‘Private investment set to drive economic recovery, but the right formula is needed’ maintains Enterprise Investment Scheme Association
In line with the chancellor’s programme to restart the economy, the Enterprise Investment Scheme Association (EISA) is launching an initiative to establish the best basis on which to attract private investors to support the recovery.
The EISA is the membership organisation of the firms involved in managing investments into growth businesses through the tax advantages Seed and Enterprise schemes. It also has the role of lobbying into the government decision makers on the best way to attract in private investors, based on the experience of members and through outreach into the private investor community.
Director General of the EISA, Mark Brownridge said, “The EISA has a key role to play as we now look at kick starting the economy again. Over the past 25 years 27,000 businesses have been supported by £20billion of private investment. Many of these businesses have proved to be the country’s real winners, such as Not on the High Street, Brewdog and Skyscanner, bringing not only employment and material economic value but also developing world leading technology and medical research. Now is the time for us to be reviewing exactly what conditions and incentives would attract new investors to play their part in future business successes. We know that many potential investors have resisted investing over the past six months, so that there is a sizeable pool of funds waiting to be leveraged. We now need to make sure that these monies are put to good use in the best possible way. Government measures introduced so far, such as the Future Fund, CBILS and BBLS to help start-ups and scaleups, have created a sticking plaster but as we move forward and look to reset the economy, we need these dynamic young companies to provide us with the jobs, innovation and growth that we will so desperately need as we enter into a post pandemic world. I strongly believe schemes with a long track record of successfully raising significant sums of money for small businesses but that haven’t to date been called upon to play a part in the economic recovery, such as EIS, SEIS and VCT, can refuel the fire of the UK’s most entrepreneurial businesses.”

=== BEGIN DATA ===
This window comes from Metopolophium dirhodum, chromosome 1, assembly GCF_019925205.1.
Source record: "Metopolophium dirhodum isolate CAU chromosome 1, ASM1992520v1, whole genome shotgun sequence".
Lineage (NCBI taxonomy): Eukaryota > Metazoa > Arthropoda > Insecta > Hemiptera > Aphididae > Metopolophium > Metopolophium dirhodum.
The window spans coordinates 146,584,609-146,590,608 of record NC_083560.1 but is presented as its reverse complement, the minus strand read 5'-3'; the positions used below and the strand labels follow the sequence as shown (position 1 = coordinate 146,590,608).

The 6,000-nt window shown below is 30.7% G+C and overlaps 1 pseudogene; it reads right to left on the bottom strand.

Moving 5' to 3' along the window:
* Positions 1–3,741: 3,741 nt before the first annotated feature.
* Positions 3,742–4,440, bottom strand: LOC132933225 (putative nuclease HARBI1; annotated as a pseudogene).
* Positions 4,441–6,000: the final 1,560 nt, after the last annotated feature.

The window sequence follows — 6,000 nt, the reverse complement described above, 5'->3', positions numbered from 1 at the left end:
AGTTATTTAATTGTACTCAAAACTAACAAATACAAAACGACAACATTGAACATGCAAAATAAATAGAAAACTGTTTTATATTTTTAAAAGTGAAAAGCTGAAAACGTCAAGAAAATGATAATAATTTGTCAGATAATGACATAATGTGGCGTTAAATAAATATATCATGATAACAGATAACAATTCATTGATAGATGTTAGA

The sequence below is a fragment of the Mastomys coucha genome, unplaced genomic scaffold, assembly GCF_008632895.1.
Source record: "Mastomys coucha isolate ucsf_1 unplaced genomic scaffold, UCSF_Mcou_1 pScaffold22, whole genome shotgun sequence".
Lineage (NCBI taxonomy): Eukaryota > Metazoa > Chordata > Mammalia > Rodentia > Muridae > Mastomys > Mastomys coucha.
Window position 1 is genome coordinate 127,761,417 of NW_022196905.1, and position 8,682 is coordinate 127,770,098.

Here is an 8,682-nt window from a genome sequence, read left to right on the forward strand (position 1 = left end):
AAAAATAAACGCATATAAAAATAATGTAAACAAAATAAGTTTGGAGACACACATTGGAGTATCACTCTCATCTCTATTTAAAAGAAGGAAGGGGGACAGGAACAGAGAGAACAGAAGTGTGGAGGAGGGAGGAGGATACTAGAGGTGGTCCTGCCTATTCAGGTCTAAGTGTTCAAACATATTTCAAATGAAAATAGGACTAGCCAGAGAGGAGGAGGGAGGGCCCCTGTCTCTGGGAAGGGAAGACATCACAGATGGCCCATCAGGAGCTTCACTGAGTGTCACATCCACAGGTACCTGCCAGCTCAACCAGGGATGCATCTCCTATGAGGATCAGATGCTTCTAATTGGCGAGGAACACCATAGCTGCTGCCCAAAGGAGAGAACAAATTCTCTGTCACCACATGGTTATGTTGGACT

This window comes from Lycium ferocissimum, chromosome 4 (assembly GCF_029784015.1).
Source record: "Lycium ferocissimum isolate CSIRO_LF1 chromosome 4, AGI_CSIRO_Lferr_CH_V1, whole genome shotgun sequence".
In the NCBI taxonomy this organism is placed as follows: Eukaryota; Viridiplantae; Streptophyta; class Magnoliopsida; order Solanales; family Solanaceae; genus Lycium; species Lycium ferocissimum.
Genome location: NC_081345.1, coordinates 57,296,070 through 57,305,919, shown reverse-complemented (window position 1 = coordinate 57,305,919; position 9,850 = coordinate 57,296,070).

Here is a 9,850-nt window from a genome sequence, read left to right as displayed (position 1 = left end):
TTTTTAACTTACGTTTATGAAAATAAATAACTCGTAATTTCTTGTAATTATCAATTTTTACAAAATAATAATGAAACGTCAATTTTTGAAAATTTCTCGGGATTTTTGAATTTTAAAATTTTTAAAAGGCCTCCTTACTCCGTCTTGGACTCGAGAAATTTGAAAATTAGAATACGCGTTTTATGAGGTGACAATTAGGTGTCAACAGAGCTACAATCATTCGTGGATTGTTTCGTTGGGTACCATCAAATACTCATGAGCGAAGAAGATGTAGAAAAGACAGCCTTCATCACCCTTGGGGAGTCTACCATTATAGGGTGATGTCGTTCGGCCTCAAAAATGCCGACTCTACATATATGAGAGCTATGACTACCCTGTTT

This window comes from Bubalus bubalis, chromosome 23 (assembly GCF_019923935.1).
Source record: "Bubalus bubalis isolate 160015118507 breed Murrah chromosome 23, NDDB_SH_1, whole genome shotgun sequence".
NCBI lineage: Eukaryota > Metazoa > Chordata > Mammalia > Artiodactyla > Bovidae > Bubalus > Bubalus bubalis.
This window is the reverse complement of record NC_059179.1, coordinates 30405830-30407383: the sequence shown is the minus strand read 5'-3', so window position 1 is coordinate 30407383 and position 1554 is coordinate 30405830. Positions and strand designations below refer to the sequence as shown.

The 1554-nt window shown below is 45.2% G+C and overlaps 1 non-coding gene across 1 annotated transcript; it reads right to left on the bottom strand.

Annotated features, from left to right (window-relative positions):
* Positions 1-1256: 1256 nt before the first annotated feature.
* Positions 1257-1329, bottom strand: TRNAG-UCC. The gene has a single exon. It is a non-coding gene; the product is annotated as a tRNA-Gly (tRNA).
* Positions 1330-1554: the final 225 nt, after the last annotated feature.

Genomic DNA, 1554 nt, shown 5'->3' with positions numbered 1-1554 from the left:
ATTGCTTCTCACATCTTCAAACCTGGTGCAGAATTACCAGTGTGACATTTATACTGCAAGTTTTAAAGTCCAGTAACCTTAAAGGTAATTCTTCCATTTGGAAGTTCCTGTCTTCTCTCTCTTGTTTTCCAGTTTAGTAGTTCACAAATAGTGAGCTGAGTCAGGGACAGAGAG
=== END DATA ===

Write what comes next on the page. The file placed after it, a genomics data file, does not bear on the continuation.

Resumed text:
The EISA have today launched a research project seeking to discover where in the business ecosystem the pandemic has created funding gaps and market failure to help understand how those companies can be best supported both now and into the future. The project will give a 360 degree view of the SME funding market and call on the views of start-ups and scaleups, those in the industry, as wells as private investors, to feedback on what changes to the existing schemes, and what other initiatives, would best drive investors to commit their surplus wealth in support of growth businesses and potentially the country’s next ‘unicorn’.
Mark Brownridge added, “We are today launching our research survey with a view to supporting the government with the key data that will help in them set the policies to ensure the private sector is fully engaged, and plays its part in the growth agenda as we move forward. We are grateful to Wearenova, SFC Capital, Kin Capital, Edition Capital and Hambro Perks as initial sponsors for this work, and are keen to attract other similar corporates so that the research can be as deep and informative as possible”
The EISA will use the research to launch a campaign plan to present their recommendations to government in time for the November Budget.